Dogs like to feel safe and they feel safest when they know where they belong. They are not at their best without clear, well-defined rules and clear cut boundaries. This is the why factor for the value of crate training your dog. So, to crate train your dog, and to use the crate throughout the dog’s lifetime, you are providing the dog with a safe place to rest and a safe place to be in your home… as well as your car.
Dogs appreciate consistency. A crate speaks well to being consistent. You keep it in the same place, you keep the same bedding in it and you always ask the dog to be in it to sleep or to ride in the car. Your dog will learn to trust that you are providing a safe place for them to be and this will reduce the dog’s overall stress.
When your dog is a puppy, it is a good idea to crate train to help facilitate potty training more quickly and easily. Much like a baby or small child who gets put to bed for naps and at bedtime, you put the dog in a crate to sleep at night or for naps during the day. When you put the dog into the crate, say “Good boy/girl”, give the dog a small treat, close the door and walk away. At first the dog will whine and carry on but as long as they have eaten, exercised and gone potty, their needs are met and it is time to take a nap. The whining and crying will stop shortly. Shortly may be a relative term when you are hearing the whining, but be patient and don’t give in, the life-long benefits are worth it by keeping them in the crate. Leave the puppy to sleep for a nap or through the night. Your first exercise upon coming out of the crate is to go outside for potty.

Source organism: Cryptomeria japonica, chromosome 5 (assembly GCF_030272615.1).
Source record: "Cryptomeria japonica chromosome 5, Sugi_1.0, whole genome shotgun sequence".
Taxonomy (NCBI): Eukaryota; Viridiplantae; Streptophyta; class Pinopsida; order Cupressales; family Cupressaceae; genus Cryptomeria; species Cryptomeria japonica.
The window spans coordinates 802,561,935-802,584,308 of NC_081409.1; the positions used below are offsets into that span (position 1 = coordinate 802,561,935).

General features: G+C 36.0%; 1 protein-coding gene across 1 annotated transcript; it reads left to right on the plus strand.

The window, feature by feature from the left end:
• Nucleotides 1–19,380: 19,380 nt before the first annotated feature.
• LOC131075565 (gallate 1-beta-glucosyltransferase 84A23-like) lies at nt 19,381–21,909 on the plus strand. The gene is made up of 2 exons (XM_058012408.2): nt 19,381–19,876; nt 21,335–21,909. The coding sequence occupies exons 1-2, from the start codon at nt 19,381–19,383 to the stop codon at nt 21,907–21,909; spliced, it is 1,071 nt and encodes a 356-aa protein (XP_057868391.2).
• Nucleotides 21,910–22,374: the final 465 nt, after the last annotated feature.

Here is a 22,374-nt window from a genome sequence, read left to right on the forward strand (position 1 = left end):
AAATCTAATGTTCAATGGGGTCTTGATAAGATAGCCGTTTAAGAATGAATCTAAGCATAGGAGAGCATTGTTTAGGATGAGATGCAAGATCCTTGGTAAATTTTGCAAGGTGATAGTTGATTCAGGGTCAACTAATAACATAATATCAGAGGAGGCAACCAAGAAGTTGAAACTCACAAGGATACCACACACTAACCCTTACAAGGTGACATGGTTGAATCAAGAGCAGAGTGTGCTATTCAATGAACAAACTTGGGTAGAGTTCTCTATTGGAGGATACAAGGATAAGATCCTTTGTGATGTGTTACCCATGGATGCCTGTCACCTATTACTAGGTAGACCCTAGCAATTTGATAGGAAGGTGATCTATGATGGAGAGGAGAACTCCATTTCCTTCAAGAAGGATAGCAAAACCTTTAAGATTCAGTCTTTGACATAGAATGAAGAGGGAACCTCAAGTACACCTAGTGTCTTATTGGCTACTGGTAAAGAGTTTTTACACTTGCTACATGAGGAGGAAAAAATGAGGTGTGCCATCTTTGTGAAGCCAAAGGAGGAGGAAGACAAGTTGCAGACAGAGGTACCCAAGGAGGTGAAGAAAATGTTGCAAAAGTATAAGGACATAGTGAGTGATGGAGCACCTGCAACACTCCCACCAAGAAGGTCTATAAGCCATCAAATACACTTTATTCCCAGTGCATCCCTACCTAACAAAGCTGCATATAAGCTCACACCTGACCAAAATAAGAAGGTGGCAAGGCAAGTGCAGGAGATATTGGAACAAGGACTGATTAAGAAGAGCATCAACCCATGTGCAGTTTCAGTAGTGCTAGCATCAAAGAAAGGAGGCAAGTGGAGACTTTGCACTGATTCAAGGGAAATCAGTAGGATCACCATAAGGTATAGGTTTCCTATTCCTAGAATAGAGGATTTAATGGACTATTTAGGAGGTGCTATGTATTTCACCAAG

In the car, you want to follow the same procedure. It is recommended to keep a crate in your car for the dog, complete with the bedding, so the crate is always ready to go. The crate should be in the back if you drive an SUV, or safely in the back seat of your car, never in the front seat for the same reason you don’t put children there. This will help the dog to avoid motion sickness caused by being able to see out the windows and watching things going flying by. Like us in the car, the dog should be safely restrained.
The car is not another play place. It should be taken seriously and the dog should be in the crate and away from you as you drive. Even if the dog is whining etc. while in the crate, ignore this behavior. It will only take a short time for the dog to figure out that being in the car means going in the crate and being quiet.
If your dog is older and not crate trained for your home or car, it is recommended at the very least training him/her to travel safely in a crate in the car. Having your dog safely contained in a crate will allow everyone to safely enter and exit the vehicle without incident with the dog. It also helps to reinforce rules and boundaries for the dog which are consistent and very believable. This will also help to minimize damage to your car as the dog will be safe in its crate when you stop and have to exit the car for brief periods, and of course, never leave your dog in the car without proper ventilation. Always remember… when taking longer trips with your dog, it is important to get the dog out to walk periodically. The dog needs to relieve itself , too, and should be given the opportunity to drink water.
A dog with clear set boundaries and rules will be a happy dog, making your life with him or her rewarding for everyone. Crate training should be a key part of this.
About the author- Julie Nelson is the owner of Paws In Time dog daycare and boarding centers in Oswego and West Chicago/Batavia. Julie’s entire life has been dedicated to the care of dogs through training and offering state-of-the-art services to over 2,000 clients.